Welcome to the Business Insight blog, your all access pass to the very best thought leadership, information and tools for creating smarter business strategies and practices. You'll discover a broad range of resources including real-life case studies, insightful analyses, blogs, articles and ideas from leading experts in diverse industries.
|The IBM Business Insight Channel||IBM for Midsize Businesses|
|Most recent||Most recommendations||Most comments||Most visits|
Happy Ever After
Simon Sharwood 270005GK8T email@example.com | | Tags:  virtualisation business_intelligence_ana... analytics intelligence digital sharwood files business simon data archive storgage
0 Comments | 2,392 Visits
Every business knows that it really should create archives of its data, as a backup, to meet some compliances obligations and to preserve its intellectual property. But not many realise that creating a reliable and durable working archive is a tricky business.
To understand why, you need to remember the story of 1066 and all that, when William the Conqueror became King of England. 20 years into his reign William commissioned a Census of sorts and The Domesday Book listed its results.
Books haven't changed much since 1086, so even though The Domesday Book was written in archaic Latin and became a priceless historical artefact, its format was readable for 900 years. But in 1986, the BBC decided to create a new, digital, edition of the Domesday Book. The best technology of the day (laser disks) were pressed into service for a new digital edition.
But a few years later, compact disks superseded laser disks. Working laser disk players became hard to find and the computer for which the digital Domesday was created became an irrelevant relic. The considerable work that went into the Digital Domesday seemed wasted.
Clever people eventually found a way to restore the digital version of the Domesday Book so it would work with modern computers, but the incident highlights the fact that the formats we use to archive data can age very rapidly. There's no guarantee that data you create today will be accessible in five or ten years.
Another example of data's short life is in Perth where a company called Spectrum Data specialises in taking old computer tapes and converting the data into newer formats. The company combs the world for working tape drives from the seventies and sixties to meet demand from organisations that can no longer read their own data.
Among its clients is NASA, which famously lost the video recordings of the first moon landing. That loss highlights another thing about archives, namely that you need to keep track of the physical media you use very carefully.
When I share these stories with business, their reaction is often that they don't need to worry about their archives because they preserve data from their accounting applications for tax purposes.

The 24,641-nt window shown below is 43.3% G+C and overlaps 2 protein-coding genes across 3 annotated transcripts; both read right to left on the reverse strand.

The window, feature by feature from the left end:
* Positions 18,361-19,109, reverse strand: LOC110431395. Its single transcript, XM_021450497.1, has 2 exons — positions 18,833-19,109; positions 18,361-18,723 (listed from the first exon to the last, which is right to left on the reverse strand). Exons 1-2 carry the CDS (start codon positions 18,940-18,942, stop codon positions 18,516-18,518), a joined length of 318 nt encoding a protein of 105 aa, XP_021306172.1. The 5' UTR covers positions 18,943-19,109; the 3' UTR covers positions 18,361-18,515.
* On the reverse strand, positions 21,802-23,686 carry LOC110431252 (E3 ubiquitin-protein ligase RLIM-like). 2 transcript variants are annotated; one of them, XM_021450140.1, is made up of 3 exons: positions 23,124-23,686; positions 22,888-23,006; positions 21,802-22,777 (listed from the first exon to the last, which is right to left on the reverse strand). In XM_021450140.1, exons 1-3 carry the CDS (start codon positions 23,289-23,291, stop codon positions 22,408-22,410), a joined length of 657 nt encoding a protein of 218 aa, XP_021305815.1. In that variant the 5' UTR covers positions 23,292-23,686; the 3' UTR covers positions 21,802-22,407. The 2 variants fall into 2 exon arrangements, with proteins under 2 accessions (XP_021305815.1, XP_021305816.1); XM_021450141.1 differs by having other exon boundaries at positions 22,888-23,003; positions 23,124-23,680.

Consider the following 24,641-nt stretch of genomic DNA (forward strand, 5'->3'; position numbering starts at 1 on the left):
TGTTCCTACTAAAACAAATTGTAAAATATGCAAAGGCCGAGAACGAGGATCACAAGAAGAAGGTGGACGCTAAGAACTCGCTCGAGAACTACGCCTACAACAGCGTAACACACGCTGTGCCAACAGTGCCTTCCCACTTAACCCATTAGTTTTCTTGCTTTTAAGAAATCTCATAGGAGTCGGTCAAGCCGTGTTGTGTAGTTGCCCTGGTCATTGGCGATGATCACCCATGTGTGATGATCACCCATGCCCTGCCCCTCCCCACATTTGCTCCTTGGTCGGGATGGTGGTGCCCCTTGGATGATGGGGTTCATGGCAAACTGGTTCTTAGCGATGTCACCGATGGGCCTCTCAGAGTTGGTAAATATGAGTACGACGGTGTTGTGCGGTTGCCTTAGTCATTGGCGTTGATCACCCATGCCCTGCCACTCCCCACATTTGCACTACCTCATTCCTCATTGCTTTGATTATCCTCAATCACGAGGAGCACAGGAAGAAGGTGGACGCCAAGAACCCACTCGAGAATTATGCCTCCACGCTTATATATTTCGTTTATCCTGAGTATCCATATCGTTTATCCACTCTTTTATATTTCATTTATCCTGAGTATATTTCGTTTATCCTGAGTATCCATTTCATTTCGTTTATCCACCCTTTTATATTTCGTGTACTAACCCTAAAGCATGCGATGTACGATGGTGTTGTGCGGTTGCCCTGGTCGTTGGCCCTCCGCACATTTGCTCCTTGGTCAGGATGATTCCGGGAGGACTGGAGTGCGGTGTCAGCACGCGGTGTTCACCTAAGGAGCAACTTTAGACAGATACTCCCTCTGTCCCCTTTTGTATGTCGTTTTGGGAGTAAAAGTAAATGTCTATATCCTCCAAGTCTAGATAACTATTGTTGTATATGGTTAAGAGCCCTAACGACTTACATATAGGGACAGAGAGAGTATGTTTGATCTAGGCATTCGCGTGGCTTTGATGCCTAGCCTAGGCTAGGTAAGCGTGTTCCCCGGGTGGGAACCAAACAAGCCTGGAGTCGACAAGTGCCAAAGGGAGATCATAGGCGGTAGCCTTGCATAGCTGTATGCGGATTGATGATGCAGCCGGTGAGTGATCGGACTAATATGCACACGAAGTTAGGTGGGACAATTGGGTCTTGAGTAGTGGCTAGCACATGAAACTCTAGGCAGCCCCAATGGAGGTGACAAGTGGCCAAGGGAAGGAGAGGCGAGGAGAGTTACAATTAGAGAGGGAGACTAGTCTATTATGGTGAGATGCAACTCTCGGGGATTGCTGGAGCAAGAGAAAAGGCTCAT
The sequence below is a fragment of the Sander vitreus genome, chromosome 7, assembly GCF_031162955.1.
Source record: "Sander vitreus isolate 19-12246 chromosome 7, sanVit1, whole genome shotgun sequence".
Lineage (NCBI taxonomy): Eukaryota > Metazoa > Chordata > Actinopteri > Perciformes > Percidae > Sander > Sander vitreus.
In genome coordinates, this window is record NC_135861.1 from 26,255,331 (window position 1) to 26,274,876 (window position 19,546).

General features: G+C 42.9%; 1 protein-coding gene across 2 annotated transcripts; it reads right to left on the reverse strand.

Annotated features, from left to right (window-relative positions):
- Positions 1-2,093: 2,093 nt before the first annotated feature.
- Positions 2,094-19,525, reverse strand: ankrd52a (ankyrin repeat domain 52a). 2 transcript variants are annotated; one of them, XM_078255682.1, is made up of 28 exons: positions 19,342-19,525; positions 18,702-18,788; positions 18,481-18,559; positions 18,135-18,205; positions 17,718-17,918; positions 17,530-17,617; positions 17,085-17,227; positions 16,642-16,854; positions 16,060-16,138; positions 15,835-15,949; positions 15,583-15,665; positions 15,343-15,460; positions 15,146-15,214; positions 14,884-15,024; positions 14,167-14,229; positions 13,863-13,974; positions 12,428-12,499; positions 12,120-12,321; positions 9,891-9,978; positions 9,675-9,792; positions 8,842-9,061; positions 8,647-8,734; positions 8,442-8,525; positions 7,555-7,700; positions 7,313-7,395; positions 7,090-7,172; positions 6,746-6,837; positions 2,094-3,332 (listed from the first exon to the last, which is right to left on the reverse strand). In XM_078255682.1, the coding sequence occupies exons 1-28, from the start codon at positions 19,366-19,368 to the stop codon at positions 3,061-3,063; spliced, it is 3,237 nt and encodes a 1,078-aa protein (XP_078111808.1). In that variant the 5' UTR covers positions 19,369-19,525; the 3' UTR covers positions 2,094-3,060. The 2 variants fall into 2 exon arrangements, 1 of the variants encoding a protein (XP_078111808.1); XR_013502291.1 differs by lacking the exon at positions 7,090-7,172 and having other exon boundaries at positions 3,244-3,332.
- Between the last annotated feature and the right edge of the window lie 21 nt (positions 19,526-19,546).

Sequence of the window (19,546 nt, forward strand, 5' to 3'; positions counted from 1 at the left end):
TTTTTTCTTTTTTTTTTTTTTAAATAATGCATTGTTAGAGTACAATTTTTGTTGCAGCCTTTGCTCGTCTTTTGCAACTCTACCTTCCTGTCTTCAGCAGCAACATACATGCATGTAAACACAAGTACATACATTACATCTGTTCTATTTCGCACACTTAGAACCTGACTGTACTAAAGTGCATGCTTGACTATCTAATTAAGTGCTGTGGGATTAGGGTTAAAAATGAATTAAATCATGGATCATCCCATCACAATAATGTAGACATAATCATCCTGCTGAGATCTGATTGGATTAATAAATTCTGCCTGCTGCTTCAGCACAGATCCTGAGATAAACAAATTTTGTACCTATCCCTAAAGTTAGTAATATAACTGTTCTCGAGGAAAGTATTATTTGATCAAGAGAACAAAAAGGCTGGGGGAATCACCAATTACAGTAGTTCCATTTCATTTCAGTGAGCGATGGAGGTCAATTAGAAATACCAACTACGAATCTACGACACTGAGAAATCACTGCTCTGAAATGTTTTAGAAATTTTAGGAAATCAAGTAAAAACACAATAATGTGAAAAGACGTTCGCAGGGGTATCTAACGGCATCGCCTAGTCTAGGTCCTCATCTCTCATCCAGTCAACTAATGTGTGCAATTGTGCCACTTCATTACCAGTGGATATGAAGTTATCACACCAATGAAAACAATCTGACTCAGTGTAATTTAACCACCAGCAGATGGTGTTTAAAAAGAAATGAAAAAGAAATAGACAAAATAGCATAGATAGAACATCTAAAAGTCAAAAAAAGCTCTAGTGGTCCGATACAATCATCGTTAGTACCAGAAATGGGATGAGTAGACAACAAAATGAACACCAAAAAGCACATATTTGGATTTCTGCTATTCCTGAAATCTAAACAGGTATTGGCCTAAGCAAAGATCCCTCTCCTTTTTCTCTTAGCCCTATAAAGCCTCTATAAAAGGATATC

But there's a bit more to worry about. Thanks to some unscrupulous businesses that tried to hide documents from the courts, laws around the world (and increasingly in Australia penalise businesses that are careless with their old data in case it becomes relevant to future legal action. Those laws make your old emails important archival material that you may have a responsibility to preserve.
Other businesses are waking up to the fact that their shift to digital media means data archives will be important.
Workers compensation insurers, for example, tell me that they need access to employees' complete work history, just in case a minor injury at one point of a career becomes something that generates a claim decades in the future. The healthcare industry is waking up to the fact that an x-ray taken of a child today may be needed by their doctor in eighty years time.
How can you respond? Clearly it is time to take archives seriously.
Happily there are now several efforts aimed at ensuring data remains readable for a very long time. The LTO tape standard has a long forward roadmap that should make sure it remains readable and has been engineered so tapes last decades. The PDF/A standard offers an archival format for documents. The sheer ubiquity of some formats mean they stand a good chance of surviving, too: humanity has collectively made so many .doc, .jpg and HTML files that we have a shared investment in those formats' survival. Modern archiving software is aware of these requirements and can help you to create an archive that will last.
But don't assume you can rely on ubiquity: the increasing reliance on accessibility of old data means it is a sensible time to seek expert help to define an archival strategy so you can understand what you need to do to get ready for requests for data that arrive in a year, a decade or even longer.